By Edward Nawotka
BERLIN: “There are a lot of people in Germany who are afraid of what is happening at the moment with e-books in America,” says Fabian Heinrich, spokesperson for Wizpac, manufacturer of the forthcoming TXTR e-book reader.
“Whether it’s Amazon or Google making people do what they want them to do, we don’t think that’s a good thing. We have to find a shop system that works for everyone, not just the big companies. That is, essentially, what we’re trying to do.”
Rumors of the TXTR device have been circulating online since November of last year, when the Berlin-based company first disclosed plans to produce a Linux-based, DRM-free device. A prototype of the device made its debut at the Cebit 2009 electronics fair this past March, and the company recently announced plans for it to go on sale in Germany, Austria and Switzerland starting in conjunction with the Frankfurt Book Fair this October.
The quick production cycle of the device appears to come from a desire to establish a precedent for open-source products in Germany, where Sony and Amazon have yet to fully capitalize on the advanced positions in the e-book business they’ve already established in the US and elsewhere, thus preventing any company from establishing hegemony.
On the surface, little differentiates the TXTR reader from the others that are already available. It has the now commonplace standard issue six-inch, black-and-white e-ink display (like the Kindle and Sony), 3G wireless radio (like the Kindle), and an accelerometer, for automatic transitions from landscape to portrait mode. The TXTR will also include Wi-fi and Bluetooth – more commonly available on phones – which should ease the wireless syncing among devices.
“The main feature of the device for new consumers is that we offer an open solution for getting documents onto the device,” says Heinrich. “The TXTR platform allows you to create collections of documents online, host them on our site, access from your device, and share them.”
The operating software is expected to read ePub, PDF, RSS and HTML, Microsoft PowerPoint and Word files; opening the TXTR to a wide range of e-booksellers and content providers.
The company has already opened the site www.txtr.com to users who want to upload files, and although although the TXTR device is not yet available, synchronization software is available online for PCs and Macs, as well as the iPhone. A clipping tools for Internet browsers allows users to clip web content to their TXTR account.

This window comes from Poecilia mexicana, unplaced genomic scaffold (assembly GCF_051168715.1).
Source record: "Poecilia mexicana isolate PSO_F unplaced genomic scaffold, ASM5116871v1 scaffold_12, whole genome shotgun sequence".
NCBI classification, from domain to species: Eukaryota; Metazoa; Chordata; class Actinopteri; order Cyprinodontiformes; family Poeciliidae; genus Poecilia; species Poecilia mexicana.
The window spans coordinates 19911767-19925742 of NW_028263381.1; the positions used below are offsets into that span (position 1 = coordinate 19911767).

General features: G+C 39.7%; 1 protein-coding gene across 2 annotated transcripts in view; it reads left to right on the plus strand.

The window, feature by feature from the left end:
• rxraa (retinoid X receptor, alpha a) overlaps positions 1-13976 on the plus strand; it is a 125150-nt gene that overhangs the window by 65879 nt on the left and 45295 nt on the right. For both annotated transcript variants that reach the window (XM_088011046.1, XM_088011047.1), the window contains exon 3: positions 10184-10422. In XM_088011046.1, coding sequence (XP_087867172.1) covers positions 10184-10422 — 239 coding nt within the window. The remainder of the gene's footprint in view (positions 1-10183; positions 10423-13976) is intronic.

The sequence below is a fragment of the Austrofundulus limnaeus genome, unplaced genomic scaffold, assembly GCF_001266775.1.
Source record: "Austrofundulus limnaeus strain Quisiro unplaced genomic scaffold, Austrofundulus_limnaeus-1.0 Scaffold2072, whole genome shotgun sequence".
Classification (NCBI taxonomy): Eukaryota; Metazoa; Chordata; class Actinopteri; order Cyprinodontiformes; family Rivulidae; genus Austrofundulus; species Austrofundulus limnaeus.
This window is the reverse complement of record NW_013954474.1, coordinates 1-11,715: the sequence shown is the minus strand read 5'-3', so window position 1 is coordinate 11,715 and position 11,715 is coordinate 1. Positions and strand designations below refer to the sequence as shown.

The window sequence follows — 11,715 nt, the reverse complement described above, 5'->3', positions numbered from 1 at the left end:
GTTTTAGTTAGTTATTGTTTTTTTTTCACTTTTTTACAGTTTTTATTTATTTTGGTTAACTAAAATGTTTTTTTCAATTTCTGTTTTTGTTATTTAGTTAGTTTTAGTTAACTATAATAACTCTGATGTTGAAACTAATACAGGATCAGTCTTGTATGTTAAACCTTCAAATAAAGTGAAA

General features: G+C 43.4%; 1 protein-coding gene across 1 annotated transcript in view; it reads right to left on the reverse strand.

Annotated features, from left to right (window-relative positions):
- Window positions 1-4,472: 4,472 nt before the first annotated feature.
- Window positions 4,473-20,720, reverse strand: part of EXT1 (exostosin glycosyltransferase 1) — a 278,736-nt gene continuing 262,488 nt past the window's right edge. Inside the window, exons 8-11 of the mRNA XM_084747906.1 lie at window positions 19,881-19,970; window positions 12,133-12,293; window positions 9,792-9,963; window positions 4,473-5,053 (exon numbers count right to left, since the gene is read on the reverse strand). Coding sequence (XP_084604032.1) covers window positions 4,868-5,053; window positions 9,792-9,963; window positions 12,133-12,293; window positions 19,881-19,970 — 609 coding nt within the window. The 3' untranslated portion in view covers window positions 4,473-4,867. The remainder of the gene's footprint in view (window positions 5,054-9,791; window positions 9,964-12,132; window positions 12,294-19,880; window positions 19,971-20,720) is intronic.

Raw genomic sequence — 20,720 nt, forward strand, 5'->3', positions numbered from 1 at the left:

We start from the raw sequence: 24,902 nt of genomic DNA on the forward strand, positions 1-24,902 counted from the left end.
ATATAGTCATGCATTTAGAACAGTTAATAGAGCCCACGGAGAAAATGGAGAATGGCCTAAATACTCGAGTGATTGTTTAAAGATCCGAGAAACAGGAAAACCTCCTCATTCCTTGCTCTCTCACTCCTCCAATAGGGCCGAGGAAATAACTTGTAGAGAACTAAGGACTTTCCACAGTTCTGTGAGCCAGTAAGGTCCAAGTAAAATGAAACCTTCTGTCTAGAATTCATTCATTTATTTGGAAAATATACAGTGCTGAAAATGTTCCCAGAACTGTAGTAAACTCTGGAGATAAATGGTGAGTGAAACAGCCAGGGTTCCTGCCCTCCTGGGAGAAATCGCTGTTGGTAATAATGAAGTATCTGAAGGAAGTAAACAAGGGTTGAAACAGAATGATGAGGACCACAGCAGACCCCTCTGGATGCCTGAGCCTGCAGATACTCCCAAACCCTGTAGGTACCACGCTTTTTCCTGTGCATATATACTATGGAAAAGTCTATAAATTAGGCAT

Earlier this month the company announced a variety of commercial German-language content partnerships including technical books specialist and e-bookseller Ciando.com, book wholesaler Libri.de, and German book search database Libreka.de. English-language e-books will be provided by Ingram Digital. Free content partners will include Gutenberg.org, Manualsmania.org and others. By its own calculation, TXTR says as many 200,000 commercial titles and one million free documents will be available to users at launch.
“The greatest potential partnerships for us are with the universities,” says Heinrich, who sees the open platform that TXTR promises as fertile ground for programmers and developers who want to produce their own software to use on the device.
To its credit, the company appears willing to give anyone a shot to make the most of their product. “We’re already working with members of the Chaos Computer Club to extend the range of device,” says Heinrich, referring to the well known club of Berlin-based libertarian computer hackers.
Heinrich says though, that in the end, success will come down to content and people, not devices.
“In five or ten years people will be using all kinds of devices to read e-books, so to us, the platform is far more important than the device,” says Heinrich, “Having a good community of users, and a good relationship with them, may be even more important.”
JOIN: The TXTR online community.
WATCH: A video demonstration of TXTR fromCebit 2009.
CONTACT: TXTR directly.